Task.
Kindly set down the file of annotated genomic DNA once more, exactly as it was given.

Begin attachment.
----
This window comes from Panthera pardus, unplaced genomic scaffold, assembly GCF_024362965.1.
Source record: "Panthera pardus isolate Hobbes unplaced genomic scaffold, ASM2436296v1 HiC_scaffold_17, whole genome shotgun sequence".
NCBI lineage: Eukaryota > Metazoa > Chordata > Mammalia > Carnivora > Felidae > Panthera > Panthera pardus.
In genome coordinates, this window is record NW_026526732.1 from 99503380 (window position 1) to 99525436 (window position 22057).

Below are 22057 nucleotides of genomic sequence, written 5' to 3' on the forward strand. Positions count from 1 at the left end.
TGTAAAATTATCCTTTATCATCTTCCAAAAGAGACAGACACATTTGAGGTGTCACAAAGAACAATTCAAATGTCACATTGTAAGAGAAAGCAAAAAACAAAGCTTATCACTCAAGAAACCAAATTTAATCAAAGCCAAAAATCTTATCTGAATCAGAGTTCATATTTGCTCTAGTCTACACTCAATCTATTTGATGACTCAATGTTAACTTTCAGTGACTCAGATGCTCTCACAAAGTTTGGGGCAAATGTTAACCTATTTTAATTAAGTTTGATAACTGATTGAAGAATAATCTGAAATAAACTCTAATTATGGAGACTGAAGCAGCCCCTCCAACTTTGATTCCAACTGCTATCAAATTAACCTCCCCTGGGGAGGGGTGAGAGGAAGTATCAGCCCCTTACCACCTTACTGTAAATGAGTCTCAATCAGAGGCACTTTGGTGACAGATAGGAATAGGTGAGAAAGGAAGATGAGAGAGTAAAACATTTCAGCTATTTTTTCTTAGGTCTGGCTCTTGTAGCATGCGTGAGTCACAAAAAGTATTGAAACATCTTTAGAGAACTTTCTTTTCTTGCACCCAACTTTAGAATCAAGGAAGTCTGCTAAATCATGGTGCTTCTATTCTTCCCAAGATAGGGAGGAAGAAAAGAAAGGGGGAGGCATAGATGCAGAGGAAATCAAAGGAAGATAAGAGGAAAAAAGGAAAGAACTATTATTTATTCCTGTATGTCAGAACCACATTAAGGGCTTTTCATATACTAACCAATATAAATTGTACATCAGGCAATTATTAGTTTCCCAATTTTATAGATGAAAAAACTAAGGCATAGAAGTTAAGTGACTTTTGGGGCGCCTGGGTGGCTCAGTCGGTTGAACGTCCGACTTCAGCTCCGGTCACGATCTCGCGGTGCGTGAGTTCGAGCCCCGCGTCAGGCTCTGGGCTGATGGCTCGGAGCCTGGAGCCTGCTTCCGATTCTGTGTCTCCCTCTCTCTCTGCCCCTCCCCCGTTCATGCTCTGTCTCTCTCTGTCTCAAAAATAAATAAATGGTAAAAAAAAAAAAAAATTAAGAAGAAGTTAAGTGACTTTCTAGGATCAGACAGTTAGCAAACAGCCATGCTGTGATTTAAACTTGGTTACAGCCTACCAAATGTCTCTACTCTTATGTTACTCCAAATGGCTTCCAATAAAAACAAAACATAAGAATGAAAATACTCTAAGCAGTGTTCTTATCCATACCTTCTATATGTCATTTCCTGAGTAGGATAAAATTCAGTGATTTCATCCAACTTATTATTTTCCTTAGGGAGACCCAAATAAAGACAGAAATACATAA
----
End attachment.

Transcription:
This window comes from Panthera pardus, unplaced genomic scaffold, assembly GCF_024362965.1.
Source record: "Panthera pardus isolate Hobbes unplaced genomic scaffold, ASM2436296v1 HiC_scaffold_17, whole genome shotgun sequence".
NCBI lineage: Eukaryota > Metazoa > Chordata > Mammalia > Carnivora > Felidae > Panthera > Panthera pardus.
In genome coordinates, this window is record NW_026526732.1 from 99503380 (window position 1) to 99525436 (window position 22057).

Below are 22057 nucleotides of genomic sequence, written 5' to 3' on the forward strand. Positions count from 1 at the left end.
TGTAAAATTATCCTTTATCATCTTCCAAAAGAGACAGACACATTTGAGGTGTCACAAAGAACAATTCAAATGTCACATTGTAAGAGAAAGCAAAAAACAAAGCTTATCACTCAAGAAACCAAATTTAATCAAAGCCAAAAATCTTATCTGAATCAGAGTTCATATTTGCTCTAGTCTACACTCAATCTATTTGATGACTCAATGTTAACTTTCAGTGACTCAGATGCTCTCACAAAGTTTGGGGCAAATGTTAACCTATTTTAATTAAGTTTGATAACTGATTGAAGAATAATCTGAAATAAACTCTAATTATGGAGACTGAAGCAGCCCCTCCAACTTTGATTCCAACTGCTATCAAATTAACCTCCCCTGGGGAGGGGTGAGAGGAAGTATCAGCCCCTTACCACCTTACTGTAAATGAGTCTCAATCAGAGGCACTTTGGTGACAGATAGGAATAGGTGAGAAAGGAAGATGAGAGAGTAAAACATTTCAGCTATTTTTTCTTAGGTCTGGCTCTTGTAGCATGCGTGAGTCACAAAAAGTATTGAAACATCTTTAGAGAACTTTCTTTTCTTGCACCCAACTTTAGAATCAAGGAAGTCTGCTAAATCATGGTGCTTCTATTCTTCCCAAGATAGGGAGGAAGAAAAGAAAGGGGGAGGCATAGATGCAGAGGAAATCAAAGGAAGATAAGAGGAAAAAAGGAAAGAACTATTATTTATTCCTGTATGTCAGAACCACATTAAGGGCTTTTCATATACTAACCAATATAAATTGTACATCAGGCAATTATTAGTTTCCCAATTTTATAGATGAAAAAACTAAGGCATAGAAGTTAAGTGACTTTTGGGGCGCCTGGGTGGCTCAGTCGGTTGAACGTCCGACTTCAGCTCCGGTCACGATCTCGCGGTGCGTGAGTTCGAGCCCCGCGTCAGGCTCTGGGCTGATGGCTCGGAGCCTGGAGCCTGCTTCCGATTCTGTGTCTCCCTCTCTCTCTGCCCCTCCCCCGTTCATGCTCTGTCTCTCTCTGTCTCAAAAATAAATAAATGGTAAAAAAAAAAAAAAATTAAGAAGAAGTTAAGTGACTTTCTAGGATCAGACAGTTAGCAAACAGCCATGCTGTGATTTAAACTTGGTTACAGCCTACCAAATGTCTCTACTCTTATGTTACTCCAAATGGCTTCCAATAAAAACAAAACATAAGAATGAAAATACTCTAAGCAGTGTTCTTATCCATACCTTCTATATGTCATTTCCTGAGTAGGATAAAATTCAGTGATTTCATCCAACTTATTATTTTCCTTAGGGAGACCCAAATAAAGACAGAAATACATAA